- the text string could contain long series of spaces
    - the text string may not always contain RC: or ABEND: or S:
    - the text string is variable in length
    - the characters after S: may not always be 8 but will never be more than 8

    Example - Description field:
    The message FAILED with a RC: 0008 AT: 23:44 in from S:TCDNM01 on ....

    Wanted result
    0008 into field RC
    TCDNM01 into field SCHED
    Let's break this problem down into steps:
    1. Remove double spaces using the Replace() function
    2. See if RC:, ABEND: and/or S: exists.
    3. For each item that exists in the list find it's position with the Instr() function.
    4. Split the string into it's respective parts using combinations of Left(), Mid() and Right() and the respective positions found in part 3 above.
    5. In each of the above parts find where the correct space is
      E.g: "RC: 0008 AT: 23:44 ..." We want the SECOND occurrence of the space
    6. Remove the prefixes of RC:, S: etc *** This can be done any time after stage 4/5
    7. Trim off (or use replace again) to remove extra spaces
    8. dynamically create your SQL statement (this should be relatively easy once you have produced the above
    9. Voila!

    HTH ~George
    George
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  10. #10
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    Amazing feedback

    I received an email last night from the forums indicating there were posts. I was so excited only to find the site down for maintenance. I know maintenance is necessary but it was really disappointing knowing I wouldn't get another chance until today.

    I want to thank everyone for their solutions. I will begin trying each of them out against the database this evening. I VERY MUCH appreciate that people take out time to help others with less experience.

  11. #11
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    The inet interactive site was down last night from around 10:45 to 11:15 pm. as I also was trying to get on here also but couldn't. I emailed Pat Phelan to see if this is normal or if there was a specific problem.
    Last edited by pkstormy; 06-10-07 at 16:36.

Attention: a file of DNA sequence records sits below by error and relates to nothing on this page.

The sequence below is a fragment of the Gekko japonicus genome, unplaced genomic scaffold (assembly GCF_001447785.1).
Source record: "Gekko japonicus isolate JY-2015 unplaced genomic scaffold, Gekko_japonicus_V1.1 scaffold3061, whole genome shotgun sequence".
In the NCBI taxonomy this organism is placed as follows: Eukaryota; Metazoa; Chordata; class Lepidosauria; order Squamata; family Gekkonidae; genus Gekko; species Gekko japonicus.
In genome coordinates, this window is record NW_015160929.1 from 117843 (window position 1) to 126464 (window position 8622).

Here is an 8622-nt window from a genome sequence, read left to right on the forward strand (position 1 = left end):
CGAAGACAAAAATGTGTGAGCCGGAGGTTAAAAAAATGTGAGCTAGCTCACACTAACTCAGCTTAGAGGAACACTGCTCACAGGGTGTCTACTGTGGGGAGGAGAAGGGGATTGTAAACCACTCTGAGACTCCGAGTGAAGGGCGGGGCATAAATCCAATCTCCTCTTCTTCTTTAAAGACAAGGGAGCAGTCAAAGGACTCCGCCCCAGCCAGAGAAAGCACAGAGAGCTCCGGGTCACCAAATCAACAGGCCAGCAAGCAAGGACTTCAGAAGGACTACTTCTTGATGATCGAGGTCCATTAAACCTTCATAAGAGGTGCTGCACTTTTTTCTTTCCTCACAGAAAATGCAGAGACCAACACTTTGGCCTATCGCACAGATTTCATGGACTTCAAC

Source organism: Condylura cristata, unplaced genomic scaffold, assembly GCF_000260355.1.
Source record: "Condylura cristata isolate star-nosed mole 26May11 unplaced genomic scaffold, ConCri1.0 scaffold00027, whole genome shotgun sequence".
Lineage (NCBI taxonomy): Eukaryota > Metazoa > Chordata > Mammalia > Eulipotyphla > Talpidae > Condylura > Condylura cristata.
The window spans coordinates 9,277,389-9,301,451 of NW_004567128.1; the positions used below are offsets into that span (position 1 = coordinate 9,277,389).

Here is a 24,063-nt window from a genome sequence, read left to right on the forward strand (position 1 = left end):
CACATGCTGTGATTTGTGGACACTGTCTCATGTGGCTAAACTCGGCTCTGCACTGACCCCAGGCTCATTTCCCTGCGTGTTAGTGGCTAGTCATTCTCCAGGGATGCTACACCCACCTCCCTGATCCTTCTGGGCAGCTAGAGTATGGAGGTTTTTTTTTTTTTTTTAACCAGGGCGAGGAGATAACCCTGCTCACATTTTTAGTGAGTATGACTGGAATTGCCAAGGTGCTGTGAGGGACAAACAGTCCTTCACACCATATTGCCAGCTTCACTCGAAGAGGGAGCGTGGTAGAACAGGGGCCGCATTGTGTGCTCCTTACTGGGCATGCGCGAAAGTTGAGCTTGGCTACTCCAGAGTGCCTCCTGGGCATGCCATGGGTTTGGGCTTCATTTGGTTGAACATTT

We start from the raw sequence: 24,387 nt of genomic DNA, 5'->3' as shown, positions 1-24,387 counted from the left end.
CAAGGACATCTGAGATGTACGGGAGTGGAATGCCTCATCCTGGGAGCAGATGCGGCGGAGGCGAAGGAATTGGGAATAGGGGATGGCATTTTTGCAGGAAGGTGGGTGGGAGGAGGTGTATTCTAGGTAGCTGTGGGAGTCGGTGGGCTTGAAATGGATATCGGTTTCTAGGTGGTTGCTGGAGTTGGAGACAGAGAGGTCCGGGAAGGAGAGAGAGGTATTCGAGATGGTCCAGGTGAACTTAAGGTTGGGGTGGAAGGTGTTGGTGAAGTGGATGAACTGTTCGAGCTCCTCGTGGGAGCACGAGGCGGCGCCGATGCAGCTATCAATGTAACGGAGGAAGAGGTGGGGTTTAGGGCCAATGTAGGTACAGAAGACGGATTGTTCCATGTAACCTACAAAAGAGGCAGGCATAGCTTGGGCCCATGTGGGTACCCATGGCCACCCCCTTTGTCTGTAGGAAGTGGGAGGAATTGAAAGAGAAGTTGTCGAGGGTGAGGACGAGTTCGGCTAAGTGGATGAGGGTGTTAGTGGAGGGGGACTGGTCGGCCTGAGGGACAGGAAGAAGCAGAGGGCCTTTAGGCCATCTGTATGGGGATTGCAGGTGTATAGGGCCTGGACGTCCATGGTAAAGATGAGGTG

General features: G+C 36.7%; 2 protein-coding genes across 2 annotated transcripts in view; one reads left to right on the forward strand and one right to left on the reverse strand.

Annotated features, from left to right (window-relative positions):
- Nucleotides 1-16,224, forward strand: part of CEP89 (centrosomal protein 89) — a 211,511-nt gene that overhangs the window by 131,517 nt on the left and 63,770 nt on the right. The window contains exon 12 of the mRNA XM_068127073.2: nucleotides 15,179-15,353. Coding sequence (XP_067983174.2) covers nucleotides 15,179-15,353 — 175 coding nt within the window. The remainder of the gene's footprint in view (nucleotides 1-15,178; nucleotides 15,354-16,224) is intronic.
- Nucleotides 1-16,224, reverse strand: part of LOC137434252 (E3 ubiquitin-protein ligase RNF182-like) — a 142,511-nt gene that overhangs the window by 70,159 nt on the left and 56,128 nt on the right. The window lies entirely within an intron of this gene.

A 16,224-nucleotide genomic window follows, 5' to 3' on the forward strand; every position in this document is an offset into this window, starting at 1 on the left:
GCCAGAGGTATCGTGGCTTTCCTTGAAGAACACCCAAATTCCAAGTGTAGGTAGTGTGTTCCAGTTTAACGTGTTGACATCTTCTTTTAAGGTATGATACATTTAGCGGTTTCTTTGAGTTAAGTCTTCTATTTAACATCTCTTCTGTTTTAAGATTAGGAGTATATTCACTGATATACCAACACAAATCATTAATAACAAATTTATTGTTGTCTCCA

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    MSAccess since 1.0, SQL Server since 6.5, Visual Basic (5.0, 6.0)

  12. #12
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    Jun 2007
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    6

    Small problem encountered

    Paul,
    I tried the sample code you provided and have encountered one problem that is probably easily fixed, but I am unsure how to do it. I hope I had mentioned that I am a novice at most scripting.

    The field could contain more than once instance of the same string I am searching. Therefore, I receive an error because you cannot have multiples with the same primary key. Here is a full example of the string (now that I am at work and not doing it from memory). This is all one field but shows wrapping because of the numerous spaces

    JOB X1130LOD FAILED RC: 00012 AT 02:09 ON PLND. CALD458I FAILED AT 2.09.25 RC: 00012 J: P1130LOD S: TCDCPM1 # 0008206

    Is there a way to say only log the first instance, if it exists? They should always be the same.

  13. #13
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    katsen,

    Yes, I think the routine ends up grabbing the last value and putting that in. So in your example for AT, 2.09.25 (verses 2:09) would be the value grabbed for AT. I'll see if I can make a quick tweak to it but read the comments in the function and try to get a basic concept of how it works.

    One problem might be if your string looked like this...

    "JOB X1130LOD FAILED RC: 00012 AT 02:09 ON PLND at SOME OTHER TEXT...."

    In the example above, "SOME" is the first set of characters after "at" so this might be problematic if your incoming string looks like the string above. Do you have any flexibility on how the incoming string is constructed?
    Expert Database Programming
    MSAccess since 1.0, SQL Server since 6.5, Visual Basic (5.0, 6.0)

  14. #14
    Join Date
    Jun 2007
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    6
    I think we lost something through these emails. I don't need the items after AT. I only need if it is after RC: or S: or ABEND=. I modified the SearchItems table to remove the AT and replace with ABEND.

    I appreciate your assistance.

  15. #15
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    Ok...You lost me. Please explain further.